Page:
“Leave me alone,” says an electronic voice as Alex Wathen giggles with his twin brother Peter. The 6-year-old boys type in another round of messaging and what comes out next is hard to hear, but the boys laugh anyway.
The small tabletop devices, what the boys call “talkers,” are touch screens featuring a multitude of words, symbols and pictures. The twins use the electronic and other tools to help teachers, visitors and sometimes even the boys’ parents to understand what they are trying to communicate.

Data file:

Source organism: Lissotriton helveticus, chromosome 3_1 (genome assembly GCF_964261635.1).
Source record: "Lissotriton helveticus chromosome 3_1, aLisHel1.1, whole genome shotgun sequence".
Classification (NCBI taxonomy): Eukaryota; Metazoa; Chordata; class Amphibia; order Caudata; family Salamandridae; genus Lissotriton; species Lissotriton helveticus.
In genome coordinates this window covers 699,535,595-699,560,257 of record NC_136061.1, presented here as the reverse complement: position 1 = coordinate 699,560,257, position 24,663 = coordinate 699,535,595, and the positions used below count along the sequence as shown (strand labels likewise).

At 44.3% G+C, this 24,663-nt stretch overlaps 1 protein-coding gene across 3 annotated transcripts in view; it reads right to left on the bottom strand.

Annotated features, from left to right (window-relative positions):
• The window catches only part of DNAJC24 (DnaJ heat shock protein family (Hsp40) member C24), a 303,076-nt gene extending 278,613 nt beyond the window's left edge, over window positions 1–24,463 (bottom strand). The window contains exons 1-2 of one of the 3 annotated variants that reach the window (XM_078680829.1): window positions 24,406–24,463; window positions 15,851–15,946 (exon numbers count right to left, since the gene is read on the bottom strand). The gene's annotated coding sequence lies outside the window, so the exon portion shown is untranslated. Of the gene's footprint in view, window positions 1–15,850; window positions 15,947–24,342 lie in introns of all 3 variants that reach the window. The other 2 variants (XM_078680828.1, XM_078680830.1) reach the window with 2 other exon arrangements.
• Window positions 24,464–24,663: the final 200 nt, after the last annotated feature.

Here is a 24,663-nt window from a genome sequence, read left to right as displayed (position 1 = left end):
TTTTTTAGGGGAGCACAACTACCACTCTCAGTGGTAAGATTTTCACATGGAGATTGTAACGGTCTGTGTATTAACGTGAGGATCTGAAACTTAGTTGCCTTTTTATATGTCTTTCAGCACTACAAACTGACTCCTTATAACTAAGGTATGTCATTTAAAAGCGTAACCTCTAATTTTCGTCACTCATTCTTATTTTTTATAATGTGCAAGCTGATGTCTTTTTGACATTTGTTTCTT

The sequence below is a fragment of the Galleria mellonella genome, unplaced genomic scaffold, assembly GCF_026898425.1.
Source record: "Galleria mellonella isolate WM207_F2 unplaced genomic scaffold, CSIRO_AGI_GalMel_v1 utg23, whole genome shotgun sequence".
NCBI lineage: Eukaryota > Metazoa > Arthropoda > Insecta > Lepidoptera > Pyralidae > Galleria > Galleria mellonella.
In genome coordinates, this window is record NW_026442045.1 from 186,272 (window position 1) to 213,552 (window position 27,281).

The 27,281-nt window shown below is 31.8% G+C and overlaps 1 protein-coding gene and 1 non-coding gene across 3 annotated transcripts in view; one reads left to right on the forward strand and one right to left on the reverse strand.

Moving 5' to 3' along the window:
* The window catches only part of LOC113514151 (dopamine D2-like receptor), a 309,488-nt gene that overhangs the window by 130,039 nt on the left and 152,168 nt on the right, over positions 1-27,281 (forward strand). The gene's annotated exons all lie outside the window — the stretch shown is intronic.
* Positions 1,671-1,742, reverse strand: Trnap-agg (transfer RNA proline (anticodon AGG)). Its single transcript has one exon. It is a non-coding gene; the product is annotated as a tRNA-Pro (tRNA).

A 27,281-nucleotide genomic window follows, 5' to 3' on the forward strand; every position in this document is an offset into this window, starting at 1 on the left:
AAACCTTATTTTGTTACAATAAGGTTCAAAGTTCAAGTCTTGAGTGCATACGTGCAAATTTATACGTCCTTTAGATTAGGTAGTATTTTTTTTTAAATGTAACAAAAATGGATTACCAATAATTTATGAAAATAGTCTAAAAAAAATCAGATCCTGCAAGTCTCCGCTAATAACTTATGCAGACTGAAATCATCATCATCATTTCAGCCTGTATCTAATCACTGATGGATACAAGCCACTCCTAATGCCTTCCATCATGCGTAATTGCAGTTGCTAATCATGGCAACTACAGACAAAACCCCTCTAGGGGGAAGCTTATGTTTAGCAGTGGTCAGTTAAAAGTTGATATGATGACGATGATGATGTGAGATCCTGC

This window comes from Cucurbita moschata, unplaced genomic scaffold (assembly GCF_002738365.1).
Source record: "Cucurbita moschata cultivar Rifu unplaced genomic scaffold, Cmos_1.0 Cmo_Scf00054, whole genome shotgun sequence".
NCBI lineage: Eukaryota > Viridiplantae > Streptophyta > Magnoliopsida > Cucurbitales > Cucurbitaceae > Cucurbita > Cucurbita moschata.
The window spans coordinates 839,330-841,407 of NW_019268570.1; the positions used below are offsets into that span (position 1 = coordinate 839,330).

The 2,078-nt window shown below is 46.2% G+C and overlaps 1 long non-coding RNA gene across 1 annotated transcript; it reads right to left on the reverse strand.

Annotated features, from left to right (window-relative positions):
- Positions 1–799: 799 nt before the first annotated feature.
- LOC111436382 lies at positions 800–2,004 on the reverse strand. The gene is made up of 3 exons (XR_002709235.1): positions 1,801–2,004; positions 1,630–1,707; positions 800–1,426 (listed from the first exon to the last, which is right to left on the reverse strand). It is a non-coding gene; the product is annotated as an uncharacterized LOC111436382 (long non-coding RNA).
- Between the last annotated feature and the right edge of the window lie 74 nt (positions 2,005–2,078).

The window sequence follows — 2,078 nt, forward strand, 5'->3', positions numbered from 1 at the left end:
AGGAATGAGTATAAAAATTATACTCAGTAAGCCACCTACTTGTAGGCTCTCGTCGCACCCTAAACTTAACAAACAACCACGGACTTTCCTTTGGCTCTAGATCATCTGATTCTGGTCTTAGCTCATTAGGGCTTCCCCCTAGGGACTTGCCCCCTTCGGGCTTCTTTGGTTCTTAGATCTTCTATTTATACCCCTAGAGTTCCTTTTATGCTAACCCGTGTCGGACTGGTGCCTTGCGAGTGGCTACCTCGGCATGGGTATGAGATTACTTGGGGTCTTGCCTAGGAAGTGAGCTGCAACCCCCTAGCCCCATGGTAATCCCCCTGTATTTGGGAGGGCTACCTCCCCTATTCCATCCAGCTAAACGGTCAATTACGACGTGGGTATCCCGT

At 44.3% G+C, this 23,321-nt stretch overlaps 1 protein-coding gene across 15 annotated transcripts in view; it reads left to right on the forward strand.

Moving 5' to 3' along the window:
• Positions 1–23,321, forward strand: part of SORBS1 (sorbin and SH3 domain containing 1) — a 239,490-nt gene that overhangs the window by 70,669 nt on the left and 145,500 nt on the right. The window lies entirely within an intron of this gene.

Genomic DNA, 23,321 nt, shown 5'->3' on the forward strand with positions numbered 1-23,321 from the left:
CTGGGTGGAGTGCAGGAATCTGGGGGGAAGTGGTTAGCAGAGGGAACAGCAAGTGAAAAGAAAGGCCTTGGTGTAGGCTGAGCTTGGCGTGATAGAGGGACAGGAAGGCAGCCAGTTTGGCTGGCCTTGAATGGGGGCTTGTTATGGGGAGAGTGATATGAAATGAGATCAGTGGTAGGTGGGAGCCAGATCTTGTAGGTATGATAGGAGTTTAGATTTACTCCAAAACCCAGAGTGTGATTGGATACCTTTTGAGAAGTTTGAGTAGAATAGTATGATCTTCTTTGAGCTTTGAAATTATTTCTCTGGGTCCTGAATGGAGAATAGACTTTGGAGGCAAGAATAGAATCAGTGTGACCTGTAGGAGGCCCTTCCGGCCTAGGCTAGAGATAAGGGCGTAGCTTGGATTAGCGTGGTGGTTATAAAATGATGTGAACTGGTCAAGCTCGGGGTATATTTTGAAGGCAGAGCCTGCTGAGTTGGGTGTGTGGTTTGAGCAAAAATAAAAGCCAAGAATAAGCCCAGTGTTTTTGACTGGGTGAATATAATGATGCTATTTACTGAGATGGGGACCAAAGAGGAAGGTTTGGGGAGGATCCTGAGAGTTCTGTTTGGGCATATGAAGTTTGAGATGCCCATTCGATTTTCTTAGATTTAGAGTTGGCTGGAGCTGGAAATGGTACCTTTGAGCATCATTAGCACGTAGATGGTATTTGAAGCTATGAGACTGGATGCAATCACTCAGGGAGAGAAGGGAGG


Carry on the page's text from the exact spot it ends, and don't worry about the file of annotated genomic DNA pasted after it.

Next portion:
The Wathen boys have apraxia of speech, a motor speech disorder. For unknown reasons, children with apraxia of speech have trouble with the planning and movements of the mouth and jaw. The root word “praxis” means planned movement.
via Communication tough for Sterling Heights twins – News – Advisor & Source.
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